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May 31, 2018 / hbrowne4

Kids Holidays in 1950’s Bray by Ronnie Moore

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Joe poured tea for his sister and her husband in the Blue & White Pagoda tea cups. They talked together for almost two hours about their problems at work and mostly about their plans for summer holidays next year. Their summer holidays were always spent in Bray in a house they and their parents had always rented in August each year.
The house was a small cottage and in the garden was an old train carriage which the owner Mr Byrne had decorated as three bedrooms and a toilet. the steps up to the carriage were wooden and very slippery if it rained, but it seldom rained in Bray. There were two very large green gates to the road outside which led down under the railway bridge to the harbour.
There was also a small gate for people at the side of the big gate.
It was very cosy on holidays here in the house and some of the cousins would spend a lot of their school holidays together here even if their parents were not in the cottage at the time.
It was very nice playing in the garden with the other cousins and being brought to the beach for a swim.
In the evening times there were films shown on a big screen on one of the band stands.
They were all black and white films with no sound other than a recording of a person playing the piano. You could watch the short films from the back of the band stand for free but to watch from the front you would have to pay for a seat.
Sometimes there was a travelling group of players who put a large marquee in the small park beside the ballroom and the train station and they would have people playing on guitars and mouth organ and drums and a bass which was made of an old tea chest and a brush handle and strings.
They would also have a small play almost a fairy tale and a raffle or spin the wheel and then some more music. The shows were great fun. When the show had finished everybody would stand to attention for the national anthem some people would raise their fist in the air during the anthem, but not too many people.
Leaving the big tent was like leaving the company of the show people and out to the dark night air. They would walk the short distance home to their house and to their beds. They seldom went straight to sleep when they went to bed they had lots of fun talking to each other.
They would sometimes sing some of the songs from the show. At other times they would tell each other ghost stories and then huddle together to sleep. These were magic times for the children. Sometimes on Sundays other member of the family would visit on a train trip from Dublin or their uncle Peter who had a car that he had from work would drive down. He would sometimes bring all the children for a drive to the chip shop for chips for the dinner time and they all enjoyed his jokes and the sweet treats he would give them.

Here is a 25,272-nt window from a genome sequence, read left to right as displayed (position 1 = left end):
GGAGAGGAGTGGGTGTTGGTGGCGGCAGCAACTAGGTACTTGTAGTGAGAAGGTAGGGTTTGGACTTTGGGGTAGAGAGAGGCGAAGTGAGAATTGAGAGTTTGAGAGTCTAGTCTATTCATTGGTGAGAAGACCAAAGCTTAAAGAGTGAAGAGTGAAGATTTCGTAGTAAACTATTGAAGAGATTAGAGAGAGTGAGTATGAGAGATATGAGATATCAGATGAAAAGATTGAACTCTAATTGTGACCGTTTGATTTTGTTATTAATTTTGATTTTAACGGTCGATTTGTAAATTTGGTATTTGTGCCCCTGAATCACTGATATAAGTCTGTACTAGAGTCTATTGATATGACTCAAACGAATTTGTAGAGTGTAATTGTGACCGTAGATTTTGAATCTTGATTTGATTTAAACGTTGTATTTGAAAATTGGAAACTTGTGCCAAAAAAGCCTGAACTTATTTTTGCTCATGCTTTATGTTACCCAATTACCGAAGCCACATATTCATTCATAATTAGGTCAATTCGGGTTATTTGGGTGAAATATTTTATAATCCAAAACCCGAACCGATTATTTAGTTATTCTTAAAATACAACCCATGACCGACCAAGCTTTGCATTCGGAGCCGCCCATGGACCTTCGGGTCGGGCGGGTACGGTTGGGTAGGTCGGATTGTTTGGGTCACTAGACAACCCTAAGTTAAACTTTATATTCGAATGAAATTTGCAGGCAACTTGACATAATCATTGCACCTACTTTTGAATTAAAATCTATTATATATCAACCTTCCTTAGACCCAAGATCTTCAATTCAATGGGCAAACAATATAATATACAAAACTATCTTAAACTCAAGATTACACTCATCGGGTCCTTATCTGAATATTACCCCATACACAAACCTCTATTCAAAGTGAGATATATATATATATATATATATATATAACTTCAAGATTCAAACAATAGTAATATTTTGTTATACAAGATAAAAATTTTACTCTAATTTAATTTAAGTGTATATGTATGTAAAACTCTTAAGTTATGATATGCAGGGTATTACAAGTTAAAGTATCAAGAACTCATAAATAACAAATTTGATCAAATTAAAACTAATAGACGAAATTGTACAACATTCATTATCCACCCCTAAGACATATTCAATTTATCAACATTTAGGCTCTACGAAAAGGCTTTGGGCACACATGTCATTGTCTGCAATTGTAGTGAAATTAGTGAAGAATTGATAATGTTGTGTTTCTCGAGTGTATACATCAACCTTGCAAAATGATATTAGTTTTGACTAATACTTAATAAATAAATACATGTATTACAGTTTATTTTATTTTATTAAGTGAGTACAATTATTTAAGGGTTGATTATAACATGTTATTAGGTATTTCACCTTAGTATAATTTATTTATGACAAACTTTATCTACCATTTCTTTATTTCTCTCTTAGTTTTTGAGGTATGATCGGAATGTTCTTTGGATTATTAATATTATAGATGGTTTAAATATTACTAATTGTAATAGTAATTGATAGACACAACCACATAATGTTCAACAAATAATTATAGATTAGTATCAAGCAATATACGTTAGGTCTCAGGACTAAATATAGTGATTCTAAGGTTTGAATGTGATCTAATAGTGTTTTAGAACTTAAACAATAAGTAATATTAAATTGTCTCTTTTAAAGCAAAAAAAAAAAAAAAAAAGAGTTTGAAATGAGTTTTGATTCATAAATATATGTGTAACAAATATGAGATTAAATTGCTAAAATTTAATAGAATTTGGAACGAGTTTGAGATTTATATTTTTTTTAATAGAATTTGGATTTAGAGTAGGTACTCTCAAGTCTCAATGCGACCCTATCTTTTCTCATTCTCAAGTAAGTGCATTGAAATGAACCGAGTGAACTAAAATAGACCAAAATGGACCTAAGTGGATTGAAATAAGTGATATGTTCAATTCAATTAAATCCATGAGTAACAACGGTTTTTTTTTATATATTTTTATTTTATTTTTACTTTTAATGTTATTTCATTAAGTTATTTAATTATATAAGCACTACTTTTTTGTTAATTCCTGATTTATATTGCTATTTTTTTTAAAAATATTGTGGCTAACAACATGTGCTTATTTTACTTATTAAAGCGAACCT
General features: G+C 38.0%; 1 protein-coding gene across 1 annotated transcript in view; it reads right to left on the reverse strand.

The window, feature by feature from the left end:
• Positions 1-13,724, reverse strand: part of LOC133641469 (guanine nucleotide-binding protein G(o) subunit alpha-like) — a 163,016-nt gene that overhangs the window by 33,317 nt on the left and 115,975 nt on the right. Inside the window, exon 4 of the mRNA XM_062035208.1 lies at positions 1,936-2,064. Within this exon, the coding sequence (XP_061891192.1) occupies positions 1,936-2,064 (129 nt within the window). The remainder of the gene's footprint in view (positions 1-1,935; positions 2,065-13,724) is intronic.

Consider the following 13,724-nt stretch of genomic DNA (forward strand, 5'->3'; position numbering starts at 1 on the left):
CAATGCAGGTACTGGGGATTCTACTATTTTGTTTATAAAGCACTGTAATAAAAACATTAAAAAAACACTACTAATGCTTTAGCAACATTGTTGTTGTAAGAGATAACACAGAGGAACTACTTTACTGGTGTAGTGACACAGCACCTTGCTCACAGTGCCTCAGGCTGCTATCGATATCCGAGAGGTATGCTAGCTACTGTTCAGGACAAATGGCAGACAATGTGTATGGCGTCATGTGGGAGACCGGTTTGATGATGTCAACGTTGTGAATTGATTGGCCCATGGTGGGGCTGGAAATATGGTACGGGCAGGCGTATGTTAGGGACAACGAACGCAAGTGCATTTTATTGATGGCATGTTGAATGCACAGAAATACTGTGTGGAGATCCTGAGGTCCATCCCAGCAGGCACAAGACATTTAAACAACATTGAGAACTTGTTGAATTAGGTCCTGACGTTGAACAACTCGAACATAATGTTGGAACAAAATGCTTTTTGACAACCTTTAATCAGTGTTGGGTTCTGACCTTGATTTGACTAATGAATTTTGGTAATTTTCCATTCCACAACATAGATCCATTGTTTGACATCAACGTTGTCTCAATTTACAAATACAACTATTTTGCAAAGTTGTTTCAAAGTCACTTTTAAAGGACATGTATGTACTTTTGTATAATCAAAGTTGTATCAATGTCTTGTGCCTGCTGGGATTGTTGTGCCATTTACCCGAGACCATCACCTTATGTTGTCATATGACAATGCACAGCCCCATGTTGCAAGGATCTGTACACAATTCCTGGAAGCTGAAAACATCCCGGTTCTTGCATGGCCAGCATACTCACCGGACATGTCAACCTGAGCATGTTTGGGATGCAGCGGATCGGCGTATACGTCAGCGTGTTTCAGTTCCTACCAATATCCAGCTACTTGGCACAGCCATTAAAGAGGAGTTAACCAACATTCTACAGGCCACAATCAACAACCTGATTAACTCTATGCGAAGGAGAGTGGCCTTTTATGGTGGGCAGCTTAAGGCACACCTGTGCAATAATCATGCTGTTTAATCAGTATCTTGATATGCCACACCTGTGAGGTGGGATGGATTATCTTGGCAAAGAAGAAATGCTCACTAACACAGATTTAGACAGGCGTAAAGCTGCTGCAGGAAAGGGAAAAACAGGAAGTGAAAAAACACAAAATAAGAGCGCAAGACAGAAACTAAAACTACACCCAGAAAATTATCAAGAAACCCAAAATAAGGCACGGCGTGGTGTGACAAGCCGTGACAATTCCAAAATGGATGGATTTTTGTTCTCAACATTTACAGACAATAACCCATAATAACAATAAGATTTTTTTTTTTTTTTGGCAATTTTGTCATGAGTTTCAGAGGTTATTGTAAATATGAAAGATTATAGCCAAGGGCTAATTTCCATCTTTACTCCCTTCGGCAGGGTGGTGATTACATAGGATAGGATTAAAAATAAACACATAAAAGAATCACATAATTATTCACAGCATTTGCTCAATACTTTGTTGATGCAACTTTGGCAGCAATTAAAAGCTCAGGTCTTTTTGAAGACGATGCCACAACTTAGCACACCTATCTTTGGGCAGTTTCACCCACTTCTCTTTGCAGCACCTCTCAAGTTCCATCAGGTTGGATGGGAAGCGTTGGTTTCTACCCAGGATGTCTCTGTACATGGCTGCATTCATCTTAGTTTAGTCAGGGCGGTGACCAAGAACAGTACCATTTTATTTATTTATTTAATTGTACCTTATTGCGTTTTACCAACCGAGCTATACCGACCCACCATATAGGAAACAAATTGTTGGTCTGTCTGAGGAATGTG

If they were on a day trip to Bray and not staying in a house the family would get chips in the chip shop and a pot of a tea from a tea shop who gave their dad a big brown tea pot that they had to return before they went home.
When the children were old enough their dad would let one of the children bring it back to the shop.
On the promenade there was a red hand cart with a wooden canopy painted red and white like a fish shop the man had white trousers and a white short coat and an apron of red and white stripes and a white rimmed hat with a red ribbon.
His stand smelled pleasantly of vinegar and he sold ready to eat shell fish like periwinkles which came in a small brown paper bag and he would give you a small badge pin to remove the periwinkle from its shell.
We all liked periwinkles and he also sold Oysters and cockles. There were other shell fish on his stand but only the older people knew what they were. The prices were 3 pence 6 pence and a shilling for a portion. These prices were written on a large sign on top of his hand cart.
He also had some sauces in large cockle shells also for the shellfish.
There were some small white kiosks along the promenade selling ice creams rock and lemonade sometimes they would also sell pink or white candy floss on a long wooden stick.
They would put the stick in to the round candy floss machine and turning the stick in the cloud of candy floss it would look like a large piece of cotton wool on the stick.
It was very sweet and melted in your mouth like sugar. Their parents did not encourage them to eat this but occasionally they were allowed to share one between a few children.
When they came home from Bray after a day or a week they would fall asleep on the train or in the back of the car with lots of nice memories.

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